On the heels of a bold call by Amazon region bishops for married men to become priests, Pope Francis is urging openness to new ways, and in a possible slap at conservative critics who fear he is weakening the Catholic church's foundations, he cautions faithful against entering the "swampy waters of ideologies." At Mass Sunday in St. Peter's Basilica to conclude a weeks-long Vatican meeting on the special needs of Catholics in that South American region, Francis thanked the bishops for their candor, the AP reports. In follow-up remarks in St. Peter's Square, he didn't cite the vote a day earlier by a majority of the synod's bishops to ordain married men in special circumstances in the region. But Francis said he and others at the synod felt encouraged to "leave comfortable shores."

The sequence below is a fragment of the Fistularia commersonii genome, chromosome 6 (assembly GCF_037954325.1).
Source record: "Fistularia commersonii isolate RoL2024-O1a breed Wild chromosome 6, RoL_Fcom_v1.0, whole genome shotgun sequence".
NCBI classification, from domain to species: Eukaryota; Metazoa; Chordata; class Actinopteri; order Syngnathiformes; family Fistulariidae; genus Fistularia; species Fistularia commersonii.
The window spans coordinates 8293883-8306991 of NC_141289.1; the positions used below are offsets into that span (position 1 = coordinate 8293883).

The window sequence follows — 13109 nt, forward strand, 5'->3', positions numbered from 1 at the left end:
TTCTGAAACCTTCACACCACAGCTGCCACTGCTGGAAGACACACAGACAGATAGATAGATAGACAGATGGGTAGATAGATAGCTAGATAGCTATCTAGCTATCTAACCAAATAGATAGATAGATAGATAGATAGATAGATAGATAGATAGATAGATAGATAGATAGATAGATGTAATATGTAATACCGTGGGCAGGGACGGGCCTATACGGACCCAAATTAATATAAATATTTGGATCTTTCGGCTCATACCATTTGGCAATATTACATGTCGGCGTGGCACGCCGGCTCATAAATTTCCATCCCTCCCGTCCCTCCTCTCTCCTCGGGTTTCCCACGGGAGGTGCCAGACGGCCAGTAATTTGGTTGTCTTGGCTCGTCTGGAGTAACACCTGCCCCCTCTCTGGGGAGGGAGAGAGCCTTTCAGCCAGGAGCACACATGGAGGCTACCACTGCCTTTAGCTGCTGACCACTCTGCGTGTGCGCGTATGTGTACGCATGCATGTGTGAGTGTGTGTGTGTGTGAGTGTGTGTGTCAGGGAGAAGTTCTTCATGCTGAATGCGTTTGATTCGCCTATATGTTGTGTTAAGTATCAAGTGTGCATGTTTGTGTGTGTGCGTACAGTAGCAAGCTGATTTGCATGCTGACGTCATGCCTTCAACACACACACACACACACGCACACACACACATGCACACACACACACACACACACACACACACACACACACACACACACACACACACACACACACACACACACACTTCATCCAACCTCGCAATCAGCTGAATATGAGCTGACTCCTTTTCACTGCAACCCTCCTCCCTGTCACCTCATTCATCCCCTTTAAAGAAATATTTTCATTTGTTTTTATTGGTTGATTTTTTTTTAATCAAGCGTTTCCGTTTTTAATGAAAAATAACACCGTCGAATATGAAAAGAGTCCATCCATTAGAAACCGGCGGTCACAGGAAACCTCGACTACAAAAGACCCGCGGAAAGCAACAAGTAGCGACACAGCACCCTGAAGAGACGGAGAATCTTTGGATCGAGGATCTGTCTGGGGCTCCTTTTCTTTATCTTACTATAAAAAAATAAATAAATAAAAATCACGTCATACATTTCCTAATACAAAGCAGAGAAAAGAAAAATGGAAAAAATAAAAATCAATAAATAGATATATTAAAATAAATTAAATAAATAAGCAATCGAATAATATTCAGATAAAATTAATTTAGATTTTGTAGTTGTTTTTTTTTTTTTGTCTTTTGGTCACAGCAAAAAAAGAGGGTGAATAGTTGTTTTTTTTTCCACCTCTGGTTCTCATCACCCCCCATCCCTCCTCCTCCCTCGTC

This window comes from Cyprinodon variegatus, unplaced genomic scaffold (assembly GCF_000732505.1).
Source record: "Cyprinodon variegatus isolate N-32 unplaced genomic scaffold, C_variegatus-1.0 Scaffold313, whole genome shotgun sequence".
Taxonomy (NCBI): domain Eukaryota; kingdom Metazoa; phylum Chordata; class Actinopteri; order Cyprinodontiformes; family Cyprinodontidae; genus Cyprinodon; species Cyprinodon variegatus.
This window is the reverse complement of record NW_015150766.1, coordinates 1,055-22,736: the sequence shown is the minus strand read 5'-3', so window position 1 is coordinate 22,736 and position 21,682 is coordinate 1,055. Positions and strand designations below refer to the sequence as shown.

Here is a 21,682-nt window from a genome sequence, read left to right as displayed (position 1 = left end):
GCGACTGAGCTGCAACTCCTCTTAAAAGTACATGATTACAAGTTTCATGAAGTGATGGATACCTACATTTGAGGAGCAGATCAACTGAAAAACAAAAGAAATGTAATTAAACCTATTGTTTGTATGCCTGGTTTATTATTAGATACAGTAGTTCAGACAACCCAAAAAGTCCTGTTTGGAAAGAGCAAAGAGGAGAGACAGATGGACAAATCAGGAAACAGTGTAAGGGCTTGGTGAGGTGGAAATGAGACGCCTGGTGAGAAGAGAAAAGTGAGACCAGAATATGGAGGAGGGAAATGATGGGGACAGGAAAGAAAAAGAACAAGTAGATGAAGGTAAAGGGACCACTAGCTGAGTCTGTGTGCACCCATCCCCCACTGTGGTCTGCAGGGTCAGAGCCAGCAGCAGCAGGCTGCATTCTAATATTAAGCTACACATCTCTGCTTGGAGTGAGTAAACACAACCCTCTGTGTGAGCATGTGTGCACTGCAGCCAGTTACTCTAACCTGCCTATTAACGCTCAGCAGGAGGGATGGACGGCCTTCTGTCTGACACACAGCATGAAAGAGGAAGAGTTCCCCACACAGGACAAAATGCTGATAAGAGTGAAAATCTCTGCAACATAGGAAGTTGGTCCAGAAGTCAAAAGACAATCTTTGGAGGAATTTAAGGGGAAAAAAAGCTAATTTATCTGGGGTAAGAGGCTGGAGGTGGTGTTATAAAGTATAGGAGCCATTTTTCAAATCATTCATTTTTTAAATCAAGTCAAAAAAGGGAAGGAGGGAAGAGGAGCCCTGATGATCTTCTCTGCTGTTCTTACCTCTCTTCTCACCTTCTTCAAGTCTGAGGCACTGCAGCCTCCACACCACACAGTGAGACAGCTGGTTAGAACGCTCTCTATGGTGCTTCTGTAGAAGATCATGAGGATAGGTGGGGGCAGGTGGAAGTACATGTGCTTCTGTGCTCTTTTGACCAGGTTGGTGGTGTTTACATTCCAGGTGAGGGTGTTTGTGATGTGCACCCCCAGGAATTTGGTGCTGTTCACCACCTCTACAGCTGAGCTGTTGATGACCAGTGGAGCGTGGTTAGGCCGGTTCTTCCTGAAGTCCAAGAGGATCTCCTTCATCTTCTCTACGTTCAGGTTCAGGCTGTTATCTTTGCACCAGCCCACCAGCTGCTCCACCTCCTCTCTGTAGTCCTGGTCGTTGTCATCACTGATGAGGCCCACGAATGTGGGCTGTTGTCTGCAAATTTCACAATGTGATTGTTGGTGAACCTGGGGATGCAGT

On Saturday, Francis told bishops he would draw his conclusions about their requests in a document he hoped to write by year's end. His conclusions will be eagerly awaited by faithful who wonder if it will include an opening to lifting a ban on married priests, at least in some circumstances, in a part of the world where evangelical Protestant churches are increasingly winning converts. Allowing married men to be ordained in remote Amazon areas that are facing severe shortages of priests would chip away at the Catholic Church's nearly millennium-old teaching upholding priestly celibacy. Since Francis on numerous occasions has praised celibacy for priests, it was unclear if the Argentine-born pontiff would embrace the bishops' appeal for married men's ordinations.
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